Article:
Over the course of the past year or so, I have received quite a few inquiries as to why I chose the title that I did for my book. Before it published, I had considered quite a few more generic titles (i.e. Making Money Matter, Good Financial Cents, etc.) The reason why I went with what I did was two fold: first, I think for a lot of people out there, they need to be “hit over the head” so to speak when it comes to managing their money. It is pretty elementary to me now the need for prudent money management, but in my younger days, I was definitely one in that crowd. This is the first reason why I chose a more “hard hitting” title. Secondly, I wanted to make it something that is a little outside of the box. I think it stands apart from most other books on the topic, because it divides money management into three separate categories, and dissects each one. Some have called the title of my book “stupid” or “ignorant” and I can respect that opinion. However, I stand by the title of my book. It basically means what it says– “Don’t Be A Mule.”
What Do I Mean By That?
Here are a few quick examples where I think that people are basically being stupid with their money–
Grocery Shopping–When you are doing your grocery shopping–“Don’t Be a Mule.” Don’t mindlessly wander through the aisles picking up the same overpriced items that you always do when you could take off the blinders, open your eyes, and start saving yourself some money (see Chapter 3).
Bills–When you are paying your bills-“Don’t Be a Mule.” Do not robotically open up the envelopes, look at the amounts due, write out your checks, lick the stamps and send them off. Check your utility bills for accuracy, check your credit card bills for mistakes, and if you find something wrong with any of them, then REALLY don’t be a mule…….stand up and fight for the money that’s rightfully yours. (see Chapter 4).
Leisure Time–When you get home from work at nite….Don’t Be A Mule. Instead of sitting down in front of the TV for a mindless three hours of boob tube watching, actually think about what you are passionate about and what you can provide value to in someone else’s life. This is the key and the beginning to being able to generate extra cash in your life, without even getting a second job. (see Chapter 5). Identify your talent(s), and figure out a way to turn them into money makers.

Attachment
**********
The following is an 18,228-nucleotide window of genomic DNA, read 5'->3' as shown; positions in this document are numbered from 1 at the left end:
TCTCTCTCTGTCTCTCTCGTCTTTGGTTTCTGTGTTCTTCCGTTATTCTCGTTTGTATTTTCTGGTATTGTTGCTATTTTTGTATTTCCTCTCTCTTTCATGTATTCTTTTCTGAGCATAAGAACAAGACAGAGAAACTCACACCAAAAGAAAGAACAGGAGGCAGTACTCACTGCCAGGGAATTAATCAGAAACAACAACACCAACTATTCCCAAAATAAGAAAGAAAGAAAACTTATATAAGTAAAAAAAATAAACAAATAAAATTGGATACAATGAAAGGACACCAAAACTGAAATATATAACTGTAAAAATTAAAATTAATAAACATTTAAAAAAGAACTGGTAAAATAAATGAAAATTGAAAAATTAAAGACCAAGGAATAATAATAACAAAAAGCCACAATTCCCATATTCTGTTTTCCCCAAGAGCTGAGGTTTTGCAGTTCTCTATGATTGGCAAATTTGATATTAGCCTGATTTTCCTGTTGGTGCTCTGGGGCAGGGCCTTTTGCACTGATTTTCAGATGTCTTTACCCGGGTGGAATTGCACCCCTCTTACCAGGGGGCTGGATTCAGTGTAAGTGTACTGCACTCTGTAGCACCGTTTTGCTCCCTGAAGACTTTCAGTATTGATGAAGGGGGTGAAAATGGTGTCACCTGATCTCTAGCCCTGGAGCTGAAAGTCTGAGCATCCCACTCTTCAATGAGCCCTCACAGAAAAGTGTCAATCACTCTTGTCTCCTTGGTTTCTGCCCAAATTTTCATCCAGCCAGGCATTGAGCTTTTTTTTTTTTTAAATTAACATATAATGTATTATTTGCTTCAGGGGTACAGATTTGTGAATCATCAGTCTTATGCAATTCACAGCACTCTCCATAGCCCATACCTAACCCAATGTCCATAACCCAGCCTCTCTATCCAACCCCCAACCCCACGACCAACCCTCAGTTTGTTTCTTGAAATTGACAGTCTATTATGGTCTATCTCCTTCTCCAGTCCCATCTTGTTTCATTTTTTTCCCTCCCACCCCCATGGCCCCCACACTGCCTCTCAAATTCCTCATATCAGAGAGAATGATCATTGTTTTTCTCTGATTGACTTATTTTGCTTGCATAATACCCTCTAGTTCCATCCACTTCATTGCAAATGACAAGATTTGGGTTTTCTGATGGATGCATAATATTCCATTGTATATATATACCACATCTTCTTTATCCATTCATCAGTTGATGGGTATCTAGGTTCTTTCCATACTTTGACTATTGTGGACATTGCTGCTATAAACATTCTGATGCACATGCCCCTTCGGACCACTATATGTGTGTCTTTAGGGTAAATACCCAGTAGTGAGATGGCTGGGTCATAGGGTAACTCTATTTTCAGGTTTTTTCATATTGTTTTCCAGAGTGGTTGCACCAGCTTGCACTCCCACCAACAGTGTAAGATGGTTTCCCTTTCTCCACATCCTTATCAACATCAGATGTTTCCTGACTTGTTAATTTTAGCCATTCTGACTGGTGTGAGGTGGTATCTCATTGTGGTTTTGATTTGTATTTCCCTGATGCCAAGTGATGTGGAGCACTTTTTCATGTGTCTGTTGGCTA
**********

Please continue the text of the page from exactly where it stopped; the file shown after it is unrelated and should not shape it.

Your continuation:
Daily Purchases–If you stop by a convenience store every morning for a cup of coffee, why not invest in a coffee maker and make it yourself? The money you save on a daily basis may not seem like much, but on an annual basis, it could mean hundreds of dollars. Do you go out to lunch every day of your work week? Consider brown-bagging it–the savings here are huge, and it is probably healthier eating.
Two final thoughts I will leave you with:
It is Not Forever: I only propose these changes until you are financially fit. if the thought of packing your own lunch is too much, tell yourself that you’ll do it for six months and then look at your finances. if your credit card debt is paid off and you can afford it (and you truly enjoy dining out) then by all means, go back to eating out. I think this is a key point that many people don’t realize–the sacrifices that you need to make in order to fix your finances do not have to be permanent changes–only until your financial house is in order.
Your Money Is Hard-Earned: This is another point that people just miss the boat on. if you are busting your behind at your job to make the money that you do, why would you let it flow out of your life in such an ignorant fashion. To me, logic states that if you work hard for your money then you should work smart to see that as much of it as possible stays in your life.
…..And there you have it, an explanation of what the title of my book really means….